Disruptions in family structure are suspected to impede the development of children’s personality, with far-reaching consequences for school performance and labor market success. An IZA paper by Tyas Prevoo and Bas ter Weel adds to the empirical evidence by investigating the effect of parental separation, divorce and death on personality development of British children.
The authors demonstrate that increases in favorable personality traits, such as self-esteem or internal locus of control (the extent to which individuals believe they can control events affecting them), are lower for children experiencing family disruptions during adolescence. At the same time, these children are more likely to develop behavioral problems. The effects on personality development are smaller when children are older at the time of the experienced disruption.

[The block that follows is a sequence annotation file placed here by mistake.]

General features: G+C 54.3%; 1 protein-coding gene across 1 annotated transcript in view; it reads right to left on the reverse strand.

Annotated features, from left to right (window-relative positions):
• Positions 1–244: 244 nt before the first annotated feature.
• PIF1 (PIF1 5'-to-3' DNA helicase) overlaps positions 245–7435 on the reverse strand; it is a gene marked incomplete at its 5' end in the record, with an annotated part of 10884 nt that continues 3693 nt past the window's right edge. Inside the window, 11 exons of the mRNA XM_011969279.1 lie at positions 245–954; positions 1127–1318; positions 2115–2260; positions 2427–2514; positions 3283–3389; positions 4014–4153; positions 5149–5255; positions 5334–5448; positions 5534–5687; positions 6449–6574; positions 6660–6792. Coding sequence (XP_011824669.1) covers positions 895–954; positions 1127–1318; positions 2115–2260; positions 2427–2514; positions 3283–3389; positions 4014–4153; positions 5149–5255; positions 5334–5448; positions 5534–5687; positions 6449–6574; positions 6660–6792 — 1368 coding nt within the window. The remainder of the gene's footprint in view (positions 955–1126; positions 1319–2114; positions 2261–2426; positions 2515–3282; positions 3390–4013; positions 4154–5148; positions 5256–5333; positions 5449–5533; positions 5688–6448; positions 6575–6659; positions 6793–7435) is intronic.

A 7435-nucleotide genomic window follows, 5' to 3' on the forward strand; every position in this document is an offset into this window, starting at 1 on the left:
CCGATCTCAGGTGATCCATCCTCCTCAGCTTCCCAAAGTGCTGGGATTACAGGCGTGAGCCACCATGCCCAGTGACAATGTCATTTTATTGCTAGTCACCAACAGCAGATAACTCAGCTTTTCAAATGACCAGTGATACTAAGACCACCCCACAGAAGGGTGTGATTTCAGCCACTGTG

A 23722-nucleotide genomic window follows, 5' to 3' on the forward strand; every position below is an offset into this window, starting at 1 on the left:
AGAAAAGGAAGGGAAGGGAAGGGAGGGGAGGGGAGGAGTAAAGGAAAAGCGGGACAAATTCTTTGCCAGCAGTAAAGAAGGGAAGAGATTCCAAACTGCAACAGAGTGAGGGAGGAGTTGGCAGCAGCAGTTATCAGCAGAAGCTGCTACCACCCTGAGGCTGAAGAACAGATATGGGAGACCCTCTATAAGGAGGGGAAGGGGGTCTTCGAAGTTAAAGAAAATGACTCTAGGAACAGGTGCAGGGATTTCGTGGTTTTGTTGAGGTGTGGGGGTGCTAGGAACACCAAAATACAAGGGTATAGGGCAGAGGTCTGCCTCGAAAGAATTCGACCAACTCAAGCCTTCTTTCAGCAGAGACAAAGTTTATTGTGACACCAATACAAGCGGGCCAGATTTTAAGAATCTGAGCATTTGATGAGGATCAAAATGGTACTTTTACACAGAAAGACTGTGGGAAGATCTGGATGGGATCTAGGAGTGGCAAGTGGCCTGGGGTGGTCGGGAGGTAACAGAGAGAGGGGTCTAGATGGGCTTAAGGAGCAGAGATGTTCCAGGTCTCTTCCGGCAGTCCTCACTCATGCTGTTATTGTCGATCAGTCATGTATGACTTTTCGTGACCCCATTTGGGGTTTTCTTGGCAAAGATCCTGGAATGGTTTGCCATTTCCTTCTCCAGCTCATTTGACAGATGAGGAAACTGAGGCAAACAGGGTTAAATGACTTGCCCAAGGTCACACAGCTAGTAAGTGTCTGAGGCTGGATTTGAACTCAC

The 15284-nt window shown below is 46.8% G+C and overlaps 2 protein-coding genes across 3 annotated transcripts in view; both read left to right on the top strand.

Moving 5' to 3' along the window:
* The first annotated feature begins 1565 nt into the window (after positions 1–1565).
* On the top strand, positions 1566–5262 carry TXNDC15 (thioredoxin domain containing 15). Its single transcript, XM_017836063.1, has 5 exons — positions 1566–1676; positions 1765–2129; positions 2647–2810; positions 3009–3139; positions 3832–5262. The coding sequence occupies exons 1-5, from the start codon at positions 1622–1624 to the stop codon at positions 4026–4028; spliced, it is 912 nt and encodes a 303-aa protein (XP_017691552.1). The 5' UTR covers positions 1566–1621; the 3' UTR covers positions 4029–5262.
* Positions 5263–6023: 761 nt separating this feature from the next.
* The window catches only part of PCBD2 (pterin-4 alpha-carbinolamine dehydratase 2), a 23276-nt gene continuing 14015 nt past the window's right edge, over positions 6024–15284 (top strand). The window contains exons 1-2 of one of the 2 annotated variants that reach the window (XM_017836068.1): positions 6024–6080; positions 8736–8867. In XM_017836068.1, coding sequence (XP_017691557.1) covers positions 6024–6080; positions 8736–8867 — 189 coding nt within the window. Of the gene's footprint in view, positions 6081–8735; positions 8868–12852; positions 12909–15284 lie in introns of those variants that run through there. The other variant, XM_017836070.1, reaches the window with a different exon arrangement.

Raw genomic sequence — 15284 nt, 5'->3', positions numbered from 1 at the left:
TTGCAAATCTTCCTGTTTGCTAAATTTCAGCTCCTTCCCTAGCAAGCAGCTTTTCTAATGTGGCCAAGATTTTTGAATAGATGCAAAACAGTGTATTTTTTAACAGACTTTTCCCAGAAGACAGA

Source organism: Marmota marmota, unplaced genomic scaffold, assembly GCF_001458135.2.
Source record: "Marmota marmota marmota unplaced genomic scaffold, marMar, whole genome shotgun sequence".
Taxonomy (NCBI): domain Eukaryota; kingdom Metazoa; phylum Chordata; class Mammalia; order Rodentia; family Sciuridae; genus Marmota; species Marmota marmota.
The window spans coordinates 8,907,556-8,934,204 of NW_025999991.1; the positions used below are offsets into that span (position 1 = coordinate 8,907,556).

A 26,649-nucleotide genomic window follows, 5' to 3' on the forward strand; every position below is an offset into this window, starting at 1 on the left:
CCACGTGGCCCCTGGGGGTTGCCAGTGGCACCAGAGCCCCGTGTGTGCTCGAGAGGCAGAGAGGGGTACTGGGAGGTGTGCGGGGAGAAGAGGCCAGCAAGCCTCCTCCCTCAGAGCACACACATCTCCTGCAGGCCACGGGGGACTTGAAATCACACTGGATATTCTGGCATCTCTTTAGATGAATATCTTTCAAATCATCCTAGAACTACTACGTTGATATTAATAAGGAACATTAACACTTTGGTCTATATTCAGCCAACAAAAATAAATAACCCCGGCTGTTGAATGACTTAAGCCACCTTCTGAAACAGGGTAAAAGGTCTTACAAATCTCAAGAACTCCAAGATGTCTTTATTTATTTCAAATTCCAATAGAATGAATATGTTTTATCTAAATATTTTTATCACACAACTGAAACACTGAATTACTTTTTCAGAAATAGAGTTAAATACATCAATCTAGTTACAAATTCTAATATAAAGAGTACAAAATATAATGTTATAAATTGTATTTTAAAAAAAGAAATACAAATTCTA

Parental divorce has as stronger impact than separation and even death of a parent. However, the effects differ by gender: The results suggest that boys are on average more negatively affected by parental death than girls, while girls seem to suffer more from a separation or divorce of their parents.
As another recent IZA paper shows, behavioral problems caused by family disruptions can affect other children through peer effects: According to the study by Jannie H. G. Kristoffersen, Morten Visby Krægpøth, Helena Skyt Nielsen and Marianne Simonsen, boys with divorced parents have a negative influence on their classmates’ test scores.